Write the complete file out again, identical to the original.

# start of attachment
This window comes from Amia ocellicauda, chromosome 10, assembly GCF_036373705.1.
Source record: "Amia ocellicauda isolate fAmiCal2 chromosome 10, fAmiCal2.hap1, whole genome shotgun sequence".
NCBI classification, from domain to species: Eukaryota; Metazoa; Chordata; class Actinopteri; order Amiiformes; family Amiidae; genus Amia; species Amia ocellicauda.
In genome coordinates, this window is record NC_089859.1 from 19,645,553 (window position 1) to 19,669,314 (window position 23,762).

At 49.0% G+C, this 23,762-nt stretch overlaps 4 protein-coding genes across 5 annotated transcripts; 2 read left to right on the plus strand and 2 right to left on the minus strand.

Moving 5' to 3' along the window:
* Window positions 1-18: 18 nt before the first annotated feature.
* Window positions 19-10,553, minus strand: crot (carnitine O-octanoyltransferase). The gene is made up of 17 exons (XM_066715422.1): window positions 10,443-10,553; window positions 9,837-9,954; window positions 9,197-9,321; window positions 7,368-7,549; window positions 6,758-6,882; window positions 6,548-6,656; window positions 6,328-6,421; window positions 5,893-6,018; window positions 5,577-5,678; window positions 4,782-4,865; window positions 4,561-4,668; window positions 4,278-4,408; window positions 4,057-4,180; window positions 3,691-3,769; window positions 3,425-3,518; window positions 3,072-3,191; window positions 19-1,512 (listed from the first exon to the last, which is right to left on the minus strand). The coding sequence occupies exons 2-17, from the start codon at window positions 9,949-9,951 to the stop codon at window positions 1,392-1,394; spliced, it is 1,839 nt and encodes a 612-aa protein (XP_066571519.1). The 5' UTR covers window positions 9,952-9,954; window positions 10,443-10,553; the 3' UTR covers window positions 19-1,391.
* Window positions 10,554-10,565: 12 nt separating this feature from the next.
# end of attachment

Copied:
This window comes from Amia ocellicauda, chromosome 10, assembly GCF_036373705.1.
Source record: "Amia ocellicauda isolate fAmiCal2 chromosome 10, fAmiCal2.hap1, whole genome shotgun sequence".
NCBI classification, from domain to species: Eukaryota; Metazoa; Chordata; class Actinopteri; order Amiiformes; family Amiidae; genus Amia; species Amia ocellicauda.
In genome coordinates, this window is record NC_089859.1 from 19,645,553 (window position 1) to 19,669,314 (window position 23,762).

At 49.0% G+C, this 23,762-nt stretch overlaps 4 protein-coding genes across 5 annotated transcripts; 2 read left to right on the plus strand and 2 right to left on the minus strand.

Moving 5' to 3' along the window:
* Window positions 1-18: 18 nt before the first annotated feature.
* Window positions 19-10,553, minus strand: crot (carnitine O-octanoyltransferase). The gene is made up of 17 exons (XM_066715422.1): window positions 10,443-10,553; window positions 9,837-9,954; window positions 9,197-9,321; window positions 7,368-7,549; window positions 6,758-6,882; window positions 6,548-6,656; window positions 6,328-6,421; window positions 5,893-6,018; window positions 5,577-5,678; window positions 4,782-4,865; window positions 4,561-4,668; window positions 4,278-4,408; window positions 4,057-4,180; window positions 3,691-3,769; window positions 3,425-3,518; window positions 3,072-3,191; window positions 19-1,512 (listed from the first exon to the last, which is right to left on the minus strand). The coding sequence occupies exons 2-17, from the start codon at window positions 9,949-9,951 to the stop codon at window positions 1,392-1,394; spliced, it is 1,839 nt and encodes a 612-aa protein (XP_066571519.1). The 5' UTR covers window positions 9,952-9,954; window positions 10,443-10,553; the 3' UTR covers window positions 19-1,391.
* Window positions 10,554-10,565: 12 nt separating this feature from the next.